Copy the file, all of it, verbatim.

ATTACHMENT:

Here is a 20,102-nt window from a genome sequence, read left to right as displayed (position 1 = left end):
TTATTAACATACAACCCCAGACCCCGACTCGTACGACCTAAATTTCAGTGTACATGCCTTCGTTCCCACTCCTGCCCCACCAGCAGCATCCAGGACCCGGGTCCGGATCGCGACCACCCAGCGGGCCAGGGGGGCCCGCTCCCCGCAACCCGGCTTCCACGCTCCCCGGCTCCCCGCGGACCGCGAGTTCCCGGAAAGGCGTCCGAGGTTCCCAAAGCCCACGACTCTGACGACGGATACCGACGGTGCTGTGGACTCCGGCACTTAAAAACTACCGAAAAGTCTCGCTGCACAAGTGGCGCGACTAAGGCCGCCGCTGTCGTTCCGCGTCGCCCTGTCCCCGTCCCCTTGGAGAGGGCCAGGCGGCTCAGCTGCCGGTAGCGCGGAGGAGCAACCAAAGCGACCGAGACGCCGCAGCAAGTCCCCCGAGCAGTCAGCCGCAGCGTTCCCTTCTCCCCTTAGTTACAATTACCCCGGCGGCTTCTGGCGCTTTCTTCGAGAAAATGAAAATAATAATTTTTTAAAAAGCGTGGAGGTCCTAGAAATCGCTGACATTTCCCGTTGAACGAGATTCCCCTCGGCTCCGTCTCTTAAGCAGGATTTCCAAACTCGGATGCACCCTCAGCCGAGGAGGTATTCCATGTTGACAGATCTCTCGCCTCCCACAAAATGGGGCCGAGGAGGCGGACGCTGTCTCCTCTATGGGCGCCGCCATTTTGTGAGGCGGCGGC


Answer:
Here is a 20,102-nt window from a genome sequence, read left to right as displayed (position 1 = left end):
TTATTAACATACAACCCCAGACCCCGACTCGTACGACCTAAATTTCAGTGTACATGCCTTCGTTCCCACTCCTGCCCCACCAGCAGCATCCAGGACCCGGGTCCGGATCGCGACCACCCAGCGGGCCAGGGGGGCCCGCTCCCCGCAACCCGGCTTCCACGCTCCCCGGCTCCCCGCGGACCGCGAGTTCCCGGAAAGGCGTCCGAGGTTCCCAAAGCCCACGACTCTGACGACGGATACCGACGGTGCTGTGGACTCCGGCACTTAAAAACTACCGAAAAGTCTCGCTGCACAAGTGGCGCGACTAAGGCCGCCGCTGTCGTTCCGCGTCGCCCTGTCCCCGTCCCCTTGGAGAGGGCCAGGCGGCTCAGCTGCCGGTAGCGCGGAGGAGCAACCAAAGCGACCGAGACGCCGCAGCAAGTCCCCCGAGCAGTCAGCCGCAGCGTTCCCTTCTCCCCTTAGTTACAATTACCCCGGCGGCTTCTGGCGCTTTCTTCGAGAAAATGAAAATAATAATTTTTTAAAAAGCGTGGAGGTCCTAGAAATCGCTGACATTTCCCGTTGAACGAGATTCCCCTCGGCTCCGTCTCTTAAGCAGGATTTCCAAACTCGGATGCACCCTCAGCCGAGGAGGTATTCCATGTTGACAGATCTCTCGCCTCCCACAAAATGGGGCCGAGGAGGCGGACGCTGTCTCCTCTATGGGCGCCGCCATTTTGTGAGGCGGCGGC